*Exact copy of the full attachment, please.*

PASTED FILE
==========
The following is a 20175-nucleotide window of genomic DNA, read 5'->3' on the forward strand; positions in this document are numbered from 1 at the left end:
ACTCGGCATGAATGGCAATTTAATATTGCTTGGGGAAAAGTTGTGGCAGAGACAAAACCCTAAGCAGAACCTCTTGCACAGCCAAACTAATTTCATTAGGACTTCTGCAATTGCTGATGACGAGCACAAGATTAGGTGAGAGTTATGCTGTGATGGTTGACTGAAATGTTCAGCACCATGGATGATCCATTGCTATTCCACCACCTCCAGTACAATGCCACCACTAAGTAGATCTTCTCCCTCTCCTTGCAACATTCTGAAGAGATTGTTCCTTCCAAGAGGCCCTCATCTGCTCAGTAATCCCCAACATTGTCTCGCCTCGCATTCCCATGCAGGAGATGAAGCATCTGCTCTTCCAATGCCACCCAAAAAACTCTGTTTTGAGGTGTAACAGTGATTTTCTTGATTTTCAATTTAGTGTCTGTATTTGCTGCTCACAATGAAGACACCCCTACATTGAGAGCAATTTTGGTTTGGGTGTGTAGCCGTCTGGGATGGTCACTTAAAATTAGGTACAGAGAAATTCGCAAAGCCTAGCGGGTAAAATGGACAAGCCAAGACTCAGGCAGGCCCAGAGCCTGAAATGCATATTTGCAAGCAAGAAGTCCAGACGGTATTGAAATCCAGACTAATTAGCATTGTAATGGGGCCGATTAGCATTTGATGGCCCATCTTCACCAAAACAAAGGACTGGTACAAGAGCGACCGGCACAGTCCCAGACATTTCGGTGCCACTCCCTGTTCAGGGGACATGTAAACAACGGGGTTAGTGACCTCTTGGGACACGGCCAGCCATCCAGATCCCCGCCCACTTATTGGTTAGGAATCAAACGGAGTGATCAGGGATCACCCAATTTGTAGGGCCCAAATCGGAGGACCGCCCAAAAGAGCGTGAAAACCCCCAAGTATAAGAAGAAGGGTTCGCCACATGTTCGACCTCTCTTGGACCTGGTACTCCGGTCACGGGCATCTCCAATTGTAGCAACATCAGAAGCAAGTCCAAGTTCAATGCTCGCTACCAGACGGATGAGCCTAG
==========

The following is a 20175-nucleotide window of genomic DNA, read 5'->3' on the forward strand; positions in this document are numbered from 1 at the left end:
ACTCGGCATGAATGGCAATTTAATATTGCTTGGGGAAAAGTTGTGGCAGAGACAAAACCCTAAGCAGAACCTCTTGCACAGCCAAACTAATTTCATTAGGACTTCTGCAATTGCTGATGACGAGCACAAGATTAGGTGAGAGTTATGCTGTGATGGTTGACTGAAATGTTCAGCACCATGGATGATCCATTGCTATTCCACCACCTCCAGTACAATGCCACCACTAAGTAGATCTTCTCCCTCTCCTTGCAACATTCTGAAGAGATTGTTCCTTCCAAGAGGCCCTCATCTGCTCAGTAATCCCCAACATTGTCTCGCCTCGCATTCCCATGCAGGAGATGAAGCATCTGCTCTTCCAATGCCACCCAAAAAACTCTGTTTTGAGGTGTAACAGTGATTTTCTTGATTTTCAATTTAGTGTCTGTATTTGCTGCTCACAATGAAGACACCCCTACATTGAGAGCAATTTTGGTTTGGGTGTGTAGCCGTCTGGGATGGTCACTTAAAATTAGGTACAGAGAAATTCGCAAAGCCTAGCGGGTAAAATGGACAAGCCAAGACTCAGGCAGGCCCAGAGCCTGAAATGCATATTTGCAAGCAAGAAGTCCAGACGGTATTGAAATCCAGACTAATTAGCATTGTAATGGGGCCGATTAGCATTTGATGGCCCATCTTCACCAAAACAAAGGACTGGTACAAGAGCGACCGGCACAGTCCCAGACATTTCGGTGCCACTCCCTGTTCAGGGGACATGTAAACAACGGGGTTAGTGACCTCTTGGGACACGGCCAGCCATCCAGATCCCCGCCCACTTATTGGTTAGGAATCAAACGGAGTGATCAGGGATCACCCAATTTGTAGGGCCCAAATCGGAGGACCGCCCAAAAGAGCGTGAAAACCCCCAAGTATAAGAAGAAGGGTTCGCCACATGTTCGACCTCTCTTGGACCTGGTACTCCGGTCACGGGCATCTCCAATTGTAGCAACATCAGAAGCAAGTCCAAGTTCAATGCTCGCTACCAGACGGATGAGCCTAG